Yes, Pride is a celebration of queer culture, but it has a serious side too. People today are still taking risks. What for some people may just be a fun little stroll down the street is still a big deal to many. There are still people who don’t or won’t or can’t participate because of their work or their friends or their family or their community. There are those that participate because they have a cause to promote, or because they want others like them to see them and know they’re not alone. There are those who participate because they want to be seen and counted, who participate because they want to honor the memory and work of those who have marched before as well as those who will never get the chance or will be harassed, discriminated against, attacked, bashed, and murdered for being who they are in the face of hate.

That is what those people in the crowd are cheering.

 

Safety February 2, 2011

Filed under: Bisexuality,Fear,Sexuality — Araliya @ 12:28 am
Tags: , ,

A thought has been bugging me lately. It first came to me when I was walking down a dark, deserted street with a female lover. I live in a fairly safe area and have walked down many dark streets in the company of women (and by myself) without a second thought. The only thing that was out of the ordinary was that the date in question is a butch lesbian, not a generally feminine-spectrum bisexual like me, my partner, or any of the other women I’ve been in that situation with.

For the first time ever, I was apprehensive. I looked up and down the street for movement and listened for footfalls or any signs that someone was approaching us. I saw and heard nothing and we eventually got to a better-lit section of town and onto the bus we were looking for without incident. I deliberately didn’t raise the issue with her because I recognized the source of my discomfort and I felt bad – almost guilty – about it.

Almost as soon as I felt that initial tendril of apprehension, I realized why I felt that way. It wasn’t just that she was a woman – I’m often out with women. It was the fact that she was a lesbian and in a primary relationship with another woman, and looked it. I understood in that moment both my own privilege as a feminine bisexual woman married to a man, and the formerly unconscious assumption that underpinned that privilege.

Because I have a male partner and because my female partner, S, has two male partners, all of whom are able-bodied and large, I (and S) move around in the world under a cloak of protection I had not realized I had. Obviously, their physical presence means that it is highly unlikely that I will be catcalled, harassed, or otherwise attacked except in extremely unusual circumstances. But the weird thing is that they don’t actually have to be there for that feeling of safety to persist. The fact that they exist and that my extended family includes even more men of their general type somehow confers a kind of protection on me that I only noticed when it was removed – if only in theory – that night.

The other reason I can assume that protection is that I present as heterosexual. Or rather, I don’t ‘look’ like a lesbian. My hair, my clothes, the small amount of jewelry I wear all signal ‘female’ and ‘straight’ to most heterosexuals. (Lesbians, I’m told, can spot me, but then they’re not the demographic that tends to do most of the gay bashing.) That doesn’t mean I’m immune to attack, obviously, but that combined with the way I carry myself certainly suggests that I have backup. People tend to leave me alone.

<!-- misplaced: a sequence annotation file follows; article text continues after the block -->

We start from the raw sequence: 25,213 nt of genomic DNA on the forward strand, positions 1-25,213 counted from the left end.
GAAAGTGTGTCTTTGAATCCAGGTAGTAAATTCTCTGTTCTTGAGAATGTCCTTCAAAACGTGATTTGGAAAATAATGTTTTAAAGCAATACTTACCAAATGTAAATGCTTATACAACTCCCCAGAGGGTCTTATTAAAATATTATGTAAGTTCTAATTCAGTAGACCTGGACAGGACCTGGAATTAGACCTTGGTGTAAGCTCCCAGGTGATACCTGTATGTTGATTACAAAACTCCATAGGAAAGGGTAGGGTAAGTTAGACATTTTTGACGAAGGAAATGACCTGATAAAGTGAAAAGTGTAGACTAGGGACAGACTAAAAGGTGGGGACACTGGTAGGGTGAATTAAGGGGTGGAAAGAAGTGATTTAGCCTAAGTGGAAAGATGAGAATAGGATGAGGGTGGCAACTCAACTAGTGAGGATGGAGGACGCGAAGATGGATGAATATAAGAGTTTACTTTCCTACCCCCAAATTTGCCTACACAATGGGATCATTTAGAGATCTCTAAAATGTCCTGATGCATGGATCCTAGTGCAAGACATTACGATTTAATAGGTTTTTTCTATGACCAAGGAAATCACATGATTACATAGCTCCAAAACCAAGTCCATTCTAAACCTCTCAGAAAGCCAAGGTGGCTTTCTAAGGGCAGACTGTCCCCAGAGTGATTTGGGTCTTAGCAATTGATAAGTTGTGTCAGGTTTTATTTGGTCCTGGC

It’s not like I’ve never felt uneasy when walking home at night. It happens sometimes. But the way I deal with it is call either H or a partner or a friend and keep them on the phone with me till I get home. Even if something were to happen, I know I have people – male-type people – who will help me out one way or another, even if it is after the fact, and that gives me a sense of safety beyond the idea of police or the law or female friends.

Which is why, when walking down that street that night, I felt scared. Because had we been attacked, the fact that my date has a female partner and presents as butch means that we weren’t ‘protected’. That I present as generally feminine means something when I am alone or with a man, or even with S who presents the same way. But put me next to someone who looks like my date did and I don’t look so straight any more. And that frightened me because that meant that I had stepped outside the socially constructed roles that I had not even realized I’d swallowed whole. Men look like men and do the protecting. Women look like women and are protected by men as a result. But if a woman looks like a man and is caught in the company of another woman who looks like she too could be gay, all bets are off. I would not be surprised if, had we been attacked, someone would have pointed out that we shouldn’t have been walking around while visibly gay, and many people would have agreed that yes, that’s what ‘flaunting your sexuality’ gets you.

While I’ve considered talking to my date about it, I never have. I don’t know what good it would do to point out that I feel like I am less safe when she and I are out together. Because even though it is true that members of marginalized groups are more likely to be attacked or mistreated by the majority, I have realized that I would rather risk it than lie about who I am. I have also understood that while I cannot erase my privilege entirely, now that I know it exists, I can at least acknowledge it and, when possible, step outside my safe little box.